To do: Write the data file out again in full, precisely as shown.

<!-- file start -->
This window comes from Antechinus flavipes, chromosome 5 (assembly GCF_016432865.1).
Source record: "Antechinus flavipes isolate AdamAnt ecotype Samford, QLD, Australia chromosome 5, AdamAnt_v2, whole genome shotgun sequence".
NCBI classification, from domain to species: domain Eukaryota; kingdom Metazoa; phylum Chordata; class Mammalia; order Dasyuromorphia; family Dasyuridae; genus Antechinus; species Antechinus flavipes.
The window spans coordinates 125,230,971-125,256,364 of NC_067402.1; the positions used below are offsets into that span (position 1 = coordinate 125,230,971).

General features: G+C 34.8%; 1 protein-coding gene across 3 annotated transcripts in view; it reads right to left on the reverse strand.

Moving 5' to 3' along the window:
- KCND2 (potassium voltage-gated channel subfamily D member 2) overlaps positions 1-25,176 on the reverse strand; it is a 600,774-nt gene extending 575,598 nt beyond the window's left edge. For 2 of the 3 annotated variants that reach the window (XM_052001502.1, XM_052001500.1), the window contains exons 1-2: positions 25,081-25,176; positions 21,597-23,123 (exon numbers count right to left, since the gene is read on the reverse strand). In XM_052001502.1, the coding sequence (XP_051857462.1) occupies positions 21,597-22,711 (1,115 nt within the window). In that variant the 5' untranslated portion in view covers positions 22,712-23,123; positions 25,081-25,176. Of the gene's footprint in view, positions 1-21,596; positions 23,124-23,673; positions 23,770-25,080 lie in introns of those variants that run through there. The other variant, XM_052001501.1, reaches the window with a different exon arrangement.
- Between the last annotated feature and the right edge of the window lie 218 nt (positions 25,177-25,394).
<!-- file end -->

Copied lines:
This window comes from Antechinus flavipes, chromosome 5 (assembly GCF_016432865.1).
Source record: "Antechinus flavipes isolate AdamAnt ecotype Samford, QLD, Australia chromosome 5, AdamAnt_v2, whole genome shotgun sequence".
NCBI classification, from domain to species: domain Eukaryota; kingdom Metazoa; phylum Chordata; class Mammalia; order Dasyuromorphia; family Dasyuridae; genus Antechinus; species Antechinus flavipes.
The window spans coordinates 125,230,971-125,256,364 of NC_067402.1; the positions used below are offsets into that span (position 1 = coordinate 125,230,971).

General features: G+C 34.8%; 1 protein-coding gene across 3 annotated transcripts in view; it reads right to left on the reverse strand.

Moving 5' to 3' along the window:
- KCND2 (potassium voltage-gated channel subfamily D member 2) overlaps positions 1-25,176 on the reverse strand; it is a 600,774-nt gene extending 575,598 nt beyond the window's left edge. For 2 of the 3 annotated variants that reach the window (XM_052001502.1, XM_052001500.1), the window contains exons 1-2: positions 25,081-25,176; positions 21,597-23,123 (exon numbers count right to left, since the gene is read on the reverse strand). In XM_052001502.1, the coding sequence (XP_051857462.1) occupies positions 21,597-22,711 (1,115 nt within the window). In that variant the 5' untranslated portion in view covers positions 22,712-23,123; positions 25,081-25,176. Of the gene's footprint in view, positions 1-21,596; positions 23,124-23,673; positions 23,770-25,080 lie in introns of those variants that run through there. The other variant, XM_052001501.1, reaches the window with a different exon arrangement.
- Between the last annotated feature and the right edge of the window lie 218 nt (positions 25,177-25,394).